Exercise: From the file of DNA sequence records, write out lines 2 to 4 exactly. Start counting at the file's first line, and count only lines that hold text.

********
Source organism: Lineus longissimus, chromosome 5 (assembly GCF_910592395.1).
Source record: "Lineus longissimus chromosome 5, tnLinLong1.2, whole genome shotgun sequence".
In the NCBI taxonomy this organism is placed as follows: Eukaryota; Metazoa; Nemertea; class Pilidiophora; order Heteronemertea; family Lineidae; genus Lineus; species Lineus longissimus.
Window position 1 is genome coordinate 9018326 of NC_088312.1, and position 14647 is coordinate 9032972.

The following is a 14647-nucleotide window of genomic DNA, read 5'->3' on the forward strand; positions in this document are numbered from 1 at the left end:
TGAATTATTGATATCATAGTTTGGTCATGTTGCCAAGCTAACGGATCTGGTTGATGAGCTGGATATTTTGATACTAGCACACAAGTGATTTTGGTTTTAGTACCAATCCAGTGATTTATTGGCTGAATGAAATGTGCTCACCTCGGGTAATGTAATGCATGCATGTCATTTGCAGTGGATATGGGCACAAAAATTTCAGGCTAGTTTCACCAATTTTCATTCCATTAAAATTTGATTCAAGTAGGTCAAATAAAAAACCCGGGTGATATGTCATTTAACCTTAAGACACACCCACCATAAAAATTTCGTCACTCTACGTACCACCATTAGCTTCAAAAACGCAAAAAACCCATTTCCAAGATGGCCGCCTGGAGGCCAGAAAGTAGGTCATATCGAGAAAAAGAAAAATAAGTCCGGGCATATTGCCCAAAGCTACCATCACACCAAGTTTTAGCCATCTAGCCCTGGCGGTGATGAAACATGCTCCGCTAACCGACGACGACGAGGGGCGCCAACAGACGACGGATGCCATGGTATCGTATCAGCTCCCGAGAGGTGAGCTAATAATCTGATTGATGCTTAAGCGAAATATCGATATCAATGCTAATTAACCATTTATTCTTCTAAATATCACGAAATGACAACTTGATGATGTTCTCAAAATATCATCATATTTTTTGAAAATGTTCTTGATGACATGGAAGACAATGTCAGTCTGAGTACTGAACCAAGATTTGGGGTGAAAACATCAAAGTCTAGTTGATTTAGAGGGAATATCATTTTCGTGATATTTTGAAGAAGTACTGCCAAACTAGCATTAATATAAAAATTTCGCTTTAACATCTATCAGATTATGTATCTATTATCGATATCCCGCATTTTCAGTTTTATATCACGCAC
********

Source record: "Lineus longissimus chromosome 5, tnLinLong1.2, whole genome shotgun sequence".
In the NCBI taxonomy this organism is placed as follows: Eukaryota; Metazoa; Nemertea; class Pilidiophora; order Heteronemertea; family Lineidae; genus Lineus; species Lineus longissimus.
Window position 1 is genome coordinate 9018326 of NC_088312.1, and position 14647 is coordinate 9032972.